Application to ultrastrong coupling in circuit QED

When considering less artificial systems than a material oscillator, the relative accuracies of two-level models is more difficult to determine. We now consider an experimentally relevant circuit QED setup consisting of a fluxonium atom coupled to an LC oscillator. The fluxonium is described by the flux variables ϕ, \(\dot \phi\) and the external flux ϕext, along with three energy parameters Ec, EJ and El that are the capacitive energy, tunnelling Josephson energy and inductive energy, respectively. The external flux ϕext = π2e specifies maximum frustration of the atom. The LC oscillator is described by analogous flux variables \(\theta , {\dot \theta}\), with inductance L and capacitance C defining the oscillator frequency \(\omega = 1/\sqrt {LC}\).

In terms of \({\mathbf{x}} = \{ \phi ,{\theta} ,{\dot \phi} ,{\dot \theta \}}\), the functional form of an observable O is unique \(O \equiv O(\mathbf{x})\). On the other hand, different canonical operators \({\mathbf{y}}_{\alpha} = \{ \phi ,\xi _{\alpha} ,\theta _{\alpha} ,\zeta \}\) are related by \(\theta _{\alpha} = R_{0\alpha }^{ - 1}\theta _0R_{0\alpha }\) and \(\xi _{\alpha} = R_{0\alpha }^{ - 1}\xi _0R_{0\alpha }\), where \(R_{0\alpha } = {\mathrm{e}}^{{\mathrm{i}}\alpha \zeta \phi }\) is a unitary gauge transformation with α real and dimensionless. Here, ξα and ζ are canonical momenta conjugate to ϕ and θα, respectively. The gauge choices α = 0 and α = 1 are called the charge gauge and flux gauge, respectively53. The Hamiltonian H describing the system is derived in Supplementary Note 3 and is given in Methods.

In exactly the same way as for the cavity QED Hamiltonian, the projection Pα onto the first two eigenstates \(\left| {\epsilon _0^{\alpha} } \right\rangle , \left| {\epsilon _1^{\alpha} } \right\rangle\) of the material bare energy \(H_{\mathrm{m}}^{\alpha}\) can be used to obtain an α-dependent two-level model Hamiltonian, which at maximal frustration reads

$$\begin{array}{*{20}{l}} {H_2^{\alpha} } \hfill & = \hfill & {\omega _{\mathrm{m}}\sigma _{\alpha} ^ + \sigma _{\alpha} ^ - + \omega _{\alpha} \left( {c_{\alpha} ^\dagger c_{\alpha} + \frac{1}{2}} \right) + {\mathrm{\Delta }}_{\alpha} } \hfill \\ {} \hfill & {} \hfill & { +\, u_{\alpha} ^ - (\sigma _{\alpha} ^ + c_{\alpha} + \sigma _{\alpha} ^ - c_{\alpha} ^\dagger ) + u_{\alpha} ^ + (\sigma _{\alpha} ^ + c_{\alpha} ^\dagger + \sigma _{\alpha} ^ - c_{\alpha} ),} \hfill \end{array}$$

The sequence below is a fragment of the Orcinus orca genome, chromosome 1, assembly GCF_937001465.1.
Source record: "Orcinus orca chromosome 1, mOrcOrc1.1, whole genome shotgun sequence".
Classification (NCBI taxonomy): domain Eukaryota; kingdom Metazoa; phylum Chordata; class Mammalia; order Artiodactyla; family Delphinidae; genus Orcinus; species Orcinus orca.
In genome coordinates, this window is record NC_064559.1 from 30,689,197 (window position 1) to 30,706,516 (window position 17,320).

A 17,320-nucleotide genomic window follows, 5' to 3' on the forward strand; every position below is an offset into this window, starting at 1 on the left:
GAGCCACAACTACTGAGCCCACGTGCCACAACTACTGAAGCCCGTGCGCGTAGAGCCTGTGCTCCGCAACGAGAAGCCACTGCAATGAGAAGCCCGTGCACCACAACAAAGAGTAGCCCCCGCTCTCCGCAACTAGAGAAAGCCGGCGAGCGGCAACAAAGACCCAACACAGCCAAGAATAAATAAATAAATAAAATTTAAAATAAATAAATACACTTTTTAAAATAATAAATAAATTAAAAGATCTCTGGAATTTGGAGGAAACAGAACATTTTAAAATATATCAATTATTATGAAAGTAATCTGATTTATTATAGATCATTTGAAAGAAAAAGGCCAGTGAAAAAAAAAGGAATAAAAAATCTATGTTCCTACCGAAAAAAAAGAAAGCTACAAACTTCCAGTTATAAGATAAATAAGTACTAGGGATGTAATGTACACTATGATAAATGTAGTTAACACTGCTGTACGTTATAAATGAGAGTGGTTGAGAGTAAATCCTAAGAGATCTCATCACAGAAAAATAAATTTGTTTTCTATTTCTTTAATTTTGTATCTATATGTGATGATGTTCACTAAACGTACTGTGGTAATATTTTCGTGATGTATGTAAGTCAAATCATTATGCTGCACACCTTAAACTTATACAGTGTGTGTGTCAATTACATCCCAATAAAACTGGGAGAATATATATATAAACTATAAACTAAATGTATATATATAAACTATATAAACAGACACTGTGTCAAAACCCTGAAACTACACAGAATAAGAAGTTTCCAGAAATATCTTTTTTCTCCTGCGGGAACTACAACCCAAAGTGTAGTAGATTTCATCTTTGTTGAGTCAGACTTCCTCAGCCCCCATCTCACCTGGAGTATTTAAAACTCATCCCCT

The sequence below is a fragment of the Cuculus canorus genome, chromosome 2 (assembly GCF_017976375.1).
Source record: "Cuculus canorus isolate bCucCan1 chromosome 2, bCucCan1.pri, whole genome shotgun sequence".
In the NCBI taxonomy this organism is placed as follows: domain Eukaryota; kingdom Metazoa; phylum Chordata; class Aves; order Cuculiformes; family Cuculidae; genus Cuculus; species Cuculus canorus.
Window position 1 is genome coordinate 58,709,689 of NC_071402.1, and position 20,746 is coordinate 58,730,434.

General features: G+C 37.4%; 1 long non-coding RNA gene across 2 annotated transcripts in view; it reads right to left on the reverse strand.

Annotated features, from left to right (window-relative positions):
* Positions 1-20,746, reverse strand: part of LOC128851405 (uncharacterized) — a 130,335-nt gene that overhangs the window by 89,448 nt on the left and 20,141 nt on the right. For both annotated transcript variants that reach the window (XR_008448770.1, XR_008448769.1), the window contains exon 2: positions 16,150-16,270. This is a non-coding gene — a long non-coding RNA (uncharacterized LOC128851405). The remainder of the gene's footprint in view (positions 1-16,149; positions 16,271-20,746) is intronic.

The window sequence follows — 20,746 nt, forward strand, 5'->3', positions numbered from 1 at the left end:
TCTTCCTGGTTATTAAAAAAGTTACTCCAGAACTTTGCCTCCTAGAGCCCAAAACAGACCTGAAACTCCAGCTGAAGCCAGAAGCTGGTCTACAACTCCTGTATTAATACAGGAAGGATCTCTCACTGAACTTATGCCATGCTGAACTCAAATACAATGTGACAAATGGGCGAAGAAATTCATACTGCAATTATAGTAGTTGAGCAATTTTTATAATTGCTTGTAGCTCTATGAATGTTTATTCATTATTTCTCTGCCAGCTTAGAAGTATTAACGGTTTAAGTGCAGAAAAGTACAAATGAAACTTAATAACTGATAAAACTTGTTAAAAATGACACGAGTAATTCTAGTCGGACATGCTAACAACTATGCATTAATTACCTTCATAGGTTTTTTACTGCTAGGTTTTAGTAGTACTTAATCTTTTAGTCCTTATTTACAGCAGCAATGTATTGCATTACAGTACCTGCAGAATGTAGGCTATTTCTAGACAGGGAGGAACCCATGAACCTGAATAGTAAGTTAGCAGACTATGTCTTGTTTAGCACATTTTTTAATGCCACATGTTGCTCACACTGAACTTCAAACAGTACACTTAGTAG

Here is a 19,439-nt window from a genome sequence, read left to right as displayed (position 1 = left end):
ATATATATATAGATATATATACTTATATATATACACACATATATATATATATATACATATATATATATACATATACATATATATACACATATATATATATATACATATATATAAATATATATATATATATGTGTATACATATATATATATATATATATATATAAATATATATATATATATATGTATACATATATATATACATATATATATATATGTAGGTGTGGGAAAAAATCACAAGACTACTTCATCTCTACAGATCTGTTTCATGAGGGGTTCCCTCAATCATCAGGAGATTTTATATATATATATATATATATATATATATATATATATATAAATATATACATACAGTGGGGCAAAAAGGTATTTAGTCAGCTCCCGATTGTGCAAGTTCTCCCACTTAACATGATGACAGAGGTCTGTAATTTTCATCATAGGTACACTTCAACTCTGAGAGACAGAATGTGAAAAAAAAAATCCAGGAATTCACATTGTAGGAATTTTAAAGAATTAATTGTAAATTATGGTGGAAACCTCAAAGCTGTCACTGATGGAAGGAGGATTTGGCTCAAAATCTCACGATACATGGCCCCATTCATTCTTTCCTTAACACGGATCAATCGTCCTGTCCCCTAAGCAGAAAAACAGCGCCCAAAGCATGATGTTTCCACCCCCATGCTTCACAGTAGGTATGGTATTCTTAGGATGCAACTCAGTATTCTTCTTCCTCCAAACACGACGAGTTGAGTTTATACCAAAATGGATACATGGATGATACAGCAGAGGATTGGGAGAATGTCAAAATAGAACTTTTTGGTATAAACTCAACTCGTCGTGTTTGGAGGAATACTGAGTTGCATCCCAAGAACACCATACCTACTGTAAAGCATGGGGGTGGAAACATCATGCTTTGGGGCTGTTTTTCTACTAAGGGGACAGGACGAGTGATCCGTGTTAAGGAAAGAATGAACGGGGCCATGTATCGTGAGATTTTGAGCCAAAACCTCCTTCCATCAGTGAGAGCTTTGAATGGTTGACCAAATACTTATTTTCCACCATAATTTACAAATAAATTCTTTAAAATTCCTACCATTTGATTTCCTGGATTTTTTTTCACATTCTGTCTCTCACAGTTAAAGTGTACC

where \(u_{\alpha} ^ \pm = \varphi [\alpha \omega _{\alpha} \mp (1 - \alpha )\omega _{\mathrm{m}}]/\sqrt {2\omega _{\alpha} L}\) and Δα = \(\epsilon_0\) + α2φ2/2L, in which \(\varphi = \left\langle {\epsilon _1^{\alpha} } \right|\phi \left| {\epsilon _0^{\alpha} } \right\rangle = \varphi ^ \ast\) and \(\epsilon_0\) denotes the ground energy of \(H_{\mathrm{m}}^{\alpha}\). The two-level system parameters ωm, φ and \(\epsilon_0\) depend implicitly on Ec, EJ, El and ϕext. The renormalised cavity frequency is \(\omega _{\alpha} = \omega \sqrt {1 + 2E_{\mathrm{c}}(1 - \alpha )^2C/e^2}\). Away from the maximal frustration point, the flux ϕ possesses diagonal matrix elements in the basis \(\left\{ {\left| {\epsilon _0^{\alpha} } \right\rangle ,\,\left| {\epsilon _1^{\alpha} } \right\rangle } \right\}\), such that \(\sigma _{\alpha} ^ + \sigma _{\alpha} ^ -\) and \(\sigma _{\alpha} ^ - \sigma _{\alpha} ^ +\) are also linearly coupled to the mode operators \(c_{\alpha} , c_{\alpha} ^\dagger\). In analogy to the cavity QED case, the charge and flux gauges yield distinct Rabi Hamiltonians, but there also exists a value α = αJC = ωm/(ωm + ωJC) such that \(u_{\alpha} ^ + \equiv 0\), which casts the Hamiltonian in JC form.